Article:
Advanced training consists of a programme of 3–4 years, depending on the requirements of the specialty, of training in a specialty of the trainee's choosing. A trainee must meet the requirements of the specialty advisory group via undertaking, for instance, clinical training in hospital posts, research, or clinical training in overseas hospital posts or research overseas. Multiple specialisations and subspecialisations are possible, but this is associated with increases in training time.
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Fellowship appears to be a highly regarded qualification, given the extended and rigorous training program,the wide experience & knowledge base, and general commitment required for its attainment.
Fellowship of the Royal Australasian College of Physicians(or its recognised equivalent) is a requirement to be recognised as a Specialist or Consultant Physician, in General (Internal) Medicine or the relevant subspecialty, in Australia and New Zealand. A formal complex process (for recognition of equivalence) is needed for specialists who possess overseas specialist qualifications but who do not possess the FRACP. The requirements change from time to time. External commentators, such as Mr Peter Garling, SC, have described these processes as 'onerous' during a 2008 statutory inquiry.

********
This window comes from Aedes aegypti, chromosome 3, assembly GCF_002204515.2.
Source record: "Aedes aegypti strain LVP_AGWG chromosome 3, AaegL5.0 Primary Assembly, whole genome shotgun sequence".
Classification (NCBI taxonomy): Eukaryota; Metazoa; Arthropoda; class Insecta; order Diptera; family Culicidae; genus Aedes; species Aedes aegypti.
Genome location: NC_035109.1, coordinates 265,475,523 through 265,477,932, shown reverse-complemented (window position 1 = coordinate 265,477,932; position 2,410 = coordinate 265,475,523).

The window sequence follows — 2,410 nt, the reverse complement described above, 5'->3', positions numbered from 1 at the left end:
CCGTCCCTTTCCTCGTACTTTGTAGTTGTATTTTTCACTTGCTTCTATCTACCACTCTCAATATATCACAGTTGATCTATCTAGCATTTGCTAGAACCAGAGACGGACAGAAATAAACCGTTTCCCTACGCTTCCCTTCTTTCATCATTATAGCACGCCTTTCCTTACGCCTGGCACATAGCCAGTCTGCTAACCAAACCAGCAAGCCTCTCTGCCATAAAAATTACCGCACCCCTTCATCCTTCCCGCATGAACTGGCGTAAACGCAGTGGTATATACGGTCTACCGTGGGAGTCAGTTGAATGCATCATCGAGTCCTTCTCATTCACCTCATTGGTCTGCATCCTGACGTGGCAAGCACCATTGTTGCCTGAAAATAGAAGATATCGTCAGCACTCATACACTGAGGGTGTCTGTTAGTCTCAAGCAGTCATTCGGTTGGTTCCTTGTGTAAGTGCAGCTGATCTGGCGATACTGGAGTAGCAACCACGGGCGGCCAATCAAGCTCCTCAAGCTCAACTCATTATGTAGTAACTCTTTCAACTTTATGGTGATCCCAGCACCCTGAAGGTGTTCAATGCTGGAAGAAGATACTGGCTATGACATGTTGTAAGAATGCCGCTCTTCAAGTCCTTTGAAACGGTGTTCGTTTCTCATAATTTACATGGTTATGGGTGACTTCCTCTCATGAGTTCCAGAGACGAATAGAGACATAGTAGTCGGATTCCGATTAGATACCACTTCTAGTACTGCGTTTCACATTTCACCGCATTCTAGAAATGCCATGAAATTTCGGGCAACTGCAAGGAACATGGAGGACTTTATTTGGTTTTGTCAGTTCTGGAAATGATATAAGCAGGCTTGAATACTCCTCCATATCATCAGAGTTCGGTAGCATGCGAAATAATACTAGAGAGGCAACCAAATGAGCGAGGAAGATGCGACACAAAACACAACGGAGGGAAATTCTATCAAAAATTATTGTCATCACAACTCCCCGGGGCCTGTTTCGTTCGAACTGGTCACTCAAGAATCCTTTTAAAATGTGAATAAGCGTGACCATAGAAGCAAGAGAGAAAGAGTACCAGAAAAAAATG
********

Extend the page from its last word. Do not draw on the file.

FRACP or its recognised equivalent, in Australia, also allows some Physicians to be recognised as specialists within the Health Insurance Act 1973, and therefore charges incurred by patients when consulting them, may be reimbursed in whole or part by the Australian Government. In Australia, like in the UK and some other jurisdictions, the FRACP (and other fellowships) does not give the right to statutory registration as a medical practitioner: it is the basic medical degree which does.
Accountability for the quality of the examination processes within the RACP is of the highest standard and widely envied by other similar International bodies. The clinical examination process requires rigorous calibration of all examiners (mandatory) and assessment of all candidates against the clinical skills required of Consultation Physicians in Australia - history taking, clinical analytical abilities and clinical Skills. Evaluation of the clinical examiners includes assessment by other (often more experienced) examiners and high level peer review (by at least 1 other examiner at a local level, and by 6-9 at the national level, always in combination). The National Examinations Panel (NEP) consist of 97 adult physicians selected by their prior examination performance and who represent the geographical spread and specialist range of clinical internal medicine skills in Australia and New Zealand.
- "RACP: Training Pathways". Royal Australasian College of Physician. Retrieved 17 August 2013.
- "RACP: PREP Basic Training". Royal Australasian College of Physicians.
- "How to Pass: The Insider's Guide to the RACP Examinations". Internal Medicine Society of Australia and New Zealand.
- "RACP: Advanced Training". Royal Australasian College of Physicians.